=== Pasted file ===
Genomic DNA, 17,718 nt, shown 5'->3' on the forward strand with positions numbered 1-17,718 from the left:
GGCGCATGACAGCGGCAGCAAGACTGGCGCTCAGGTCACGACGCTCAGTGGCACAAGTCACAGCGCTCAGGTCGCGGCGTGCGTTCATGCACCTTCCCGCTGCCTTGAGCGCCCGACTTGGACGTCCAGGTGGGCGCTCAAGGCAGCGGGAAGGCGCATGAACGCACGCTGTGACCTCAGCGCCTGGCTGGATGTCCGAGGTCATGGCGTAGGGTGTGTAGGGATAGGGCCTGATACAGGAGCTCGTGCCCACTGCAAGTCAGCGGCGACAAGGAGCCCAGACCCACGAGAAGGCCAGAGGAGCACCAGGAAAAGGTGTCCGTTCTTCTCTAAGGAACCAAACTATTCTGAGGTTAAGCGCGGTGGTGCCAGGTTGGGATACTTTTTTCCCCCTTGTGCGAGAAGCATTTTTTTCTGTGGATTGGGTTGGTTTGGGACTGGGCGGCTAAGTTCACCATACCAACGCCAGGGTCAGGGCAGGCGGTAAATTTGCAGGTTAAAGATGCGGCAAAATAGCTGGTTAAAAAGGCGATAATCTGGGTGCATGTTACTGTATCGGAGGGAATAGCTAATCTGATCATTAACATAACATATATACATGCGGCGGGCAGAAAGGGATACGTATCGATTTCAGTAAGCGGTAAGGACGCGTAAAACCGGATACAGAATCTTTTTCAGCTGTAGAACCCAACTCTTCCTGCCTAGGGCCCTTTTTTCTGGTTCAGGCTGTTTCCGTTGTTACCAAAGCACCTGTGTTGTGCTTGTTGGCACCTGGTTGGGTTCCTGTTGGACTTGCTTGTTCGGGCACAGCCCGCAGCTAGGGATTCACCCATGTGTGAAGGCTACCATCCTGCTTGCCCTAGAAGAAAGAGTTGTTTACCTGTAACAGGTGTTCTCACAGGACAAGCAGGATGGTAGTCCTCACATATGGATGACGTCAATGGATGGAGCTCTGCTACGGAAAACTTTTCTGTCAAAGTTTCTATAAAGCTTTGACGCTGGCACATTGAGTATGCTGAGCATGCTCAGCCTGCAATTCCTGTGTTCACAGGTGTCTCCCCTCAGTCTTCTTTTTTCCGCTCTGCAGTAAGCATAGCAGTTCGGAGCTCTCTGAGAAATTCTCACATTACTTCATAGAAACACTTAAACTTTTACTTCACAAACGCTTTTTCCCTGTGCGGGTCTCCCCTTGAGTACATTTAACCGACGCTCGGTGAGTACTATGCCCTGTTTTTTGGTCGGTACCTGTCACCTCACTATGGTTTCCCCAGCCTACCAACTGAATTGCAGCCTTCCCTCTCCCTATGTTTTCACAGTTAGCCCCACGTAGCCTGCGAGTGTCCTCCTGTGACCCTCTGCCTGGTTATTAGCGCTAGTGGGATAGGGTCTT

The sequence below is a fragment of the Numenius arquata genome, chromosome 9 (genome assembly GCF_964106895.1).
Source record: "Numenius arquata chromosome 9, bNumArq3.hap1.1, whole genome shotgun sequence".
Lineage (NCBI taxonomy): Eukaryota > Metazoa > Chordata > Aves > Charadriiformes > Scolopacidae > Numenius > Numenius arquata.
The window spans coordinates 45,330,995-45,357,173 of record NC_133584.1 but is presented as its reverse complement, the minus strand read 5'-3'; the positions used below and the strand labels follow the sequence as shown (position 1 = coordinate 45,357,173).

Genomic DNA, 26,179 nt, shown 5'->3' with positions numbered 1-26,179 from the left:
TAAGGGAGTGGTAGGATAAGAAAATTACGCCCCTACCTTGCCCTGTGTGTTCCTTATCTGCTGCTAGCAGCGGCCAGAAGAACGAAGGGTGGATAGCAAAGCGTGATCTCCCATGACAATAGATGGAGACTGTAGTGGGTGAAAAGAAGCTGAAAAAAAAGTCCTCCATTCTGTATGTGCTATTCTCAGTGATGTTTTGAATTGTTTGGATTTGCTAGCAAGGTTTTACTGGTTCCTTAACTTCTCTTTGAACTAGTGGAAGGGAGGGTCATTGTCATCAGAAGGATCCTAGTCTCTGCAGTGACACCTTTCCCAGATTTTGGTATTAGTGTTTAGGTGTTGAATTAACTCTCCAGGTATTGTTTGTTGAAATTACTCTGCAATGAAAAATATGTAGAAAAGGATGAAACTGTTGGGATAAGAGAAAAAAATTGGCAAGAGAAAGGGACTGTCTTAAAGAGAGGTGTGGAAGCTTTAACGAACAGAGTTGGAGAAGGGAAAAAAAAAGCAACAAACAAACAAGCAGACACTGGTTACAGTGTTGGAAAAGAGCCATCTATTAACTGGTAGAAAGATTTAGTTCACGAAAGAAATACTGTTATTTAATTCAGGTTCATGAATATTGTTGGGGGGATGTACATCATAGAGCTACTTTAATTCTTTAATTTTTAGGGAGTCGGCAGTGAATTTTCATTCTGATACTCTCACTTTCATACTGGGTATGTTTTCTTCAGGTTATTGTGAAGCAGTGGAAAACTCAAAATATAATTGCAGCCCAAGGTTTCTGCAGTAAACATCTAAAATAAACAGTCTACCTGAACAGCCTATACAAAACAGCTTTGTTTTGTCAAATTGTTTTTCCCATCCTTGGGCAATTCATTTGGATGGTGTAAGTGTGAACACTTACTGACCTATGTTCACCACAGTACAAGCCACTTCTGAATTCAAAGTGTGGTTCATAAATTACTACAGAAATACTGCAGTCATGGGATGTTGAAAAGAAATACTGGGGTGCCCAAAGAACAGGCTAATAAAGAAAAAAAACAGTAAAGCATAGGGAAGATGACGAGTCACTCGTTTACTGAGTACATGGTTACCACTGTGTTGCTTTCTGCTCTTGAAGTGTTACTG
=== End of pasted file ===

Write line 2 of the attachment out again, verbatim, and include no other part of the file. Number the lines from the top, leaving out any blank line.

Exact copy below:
GGCGCATGACAGCGGCAGCAAGACTGGCGCTCAGGTCACGACGCTCAGTGGCACAAGTCACAGCGCTCAGGTCGCGGCGTGCGTTCATGCACCTTCCCGCTGCCTTGAGCGCCCGACTTGGACGTCCAGGTGGGCGCTCAAGGCAGCGGGAAGGCGCATGAACGCACGCTGTGACCTCAGCGCCTGGCTGGATGTCCGAGGTCATGGCGTAGGGTGTGTAGGGATAGGGCCTGATACAGGAGCTCGTGCCCACTGCAAGTCAGCGGCGACAAGGAGCCCAGACCCACGAGAAGGCCAGAGGAGCACCAGGAAAAGGTGTCCGTTCTTCTCTAAGGAACCAAACTATTCTGAGGTTAAGCGCGGTGGTGCCAGGTTGGGATACTTTTTTCCCCCTTGTGCGAGAAGCATTTTTTTCTGTGGATTGGGTTGGTTTGGGACTGGGCGGCTAAGTTCACCATACCAACGCCAGGGTCAGGGCAGGCGGTAAATTTGCAGGTTAAAGATGCGGCAAAATAGCTGGTTAAAAAGGCGATAATCTGGGTGCATGTTACTGTATCGGAGGGAATAGCTAATCTGATCATTAACATAACATATATACATGCGGCGGGCAGAAAGGGATACGTATCGATTTCAGTAAGCGGTAAGGACGCGTAAAACCGGATACAGAATCTTTTTCAGCTGTAGAACCCAACTCTTCCTGCCTAGGGCCCTTTTTTCTGGTTCAGGCTGTTTCCGTTGTTACCAAAGCACCTGTGTTGTGCTTGTTGGCACCTGGTTGGGTTCCTGTTGGACTTGCTTGTTCGGGCACAGCCCGCAGCTAGGGATTCACCCATGTGTGAAGGCTACCATCCTGCTTGCCCTAGAAGAAAGAGTTGTTTACCTGTAACAGGTGTTCTCACAGGACAAGCAGGATGGTAGTCCTCACATATGGATGACGTCAATGGATGGAGCTCTGCTACGGAAAACTTTTCTGTCAAAGTTTCTATAAAGCTTTGACGCTGGCACATTGAGTATGCTGAGCATGCTCAGCCTGCAATTCCTGTGTTCACAGGTGTCTCCCCTCAGTCTTCTTTTTTCCGCTCTGCAGTAAGCATAGCAGTTCGGAGCTCTCTGAGAAATTCTCACATTACTTCATAGAAACACTTAAACTTTTACTTCACAAACGCTTTTTCCCTGTGCGGGTCTCCCCTTGAGTACATTTAACCGACGCTCGGTGAGTACTATGCCCTGTTTTTTGGTCGGTACCTGTCACCTCACTATGGTTTCCCCAGCCTACCAACTGAATTGCAGCCTTCCCTCTCCCTATGTTTTCACAGTTAGCCCCACGTAGCCTGCGAGTGTCCTCCTGTGACCCTCTGCCTGGTTATTAGCGCTAGTGGGATAGGGTCTT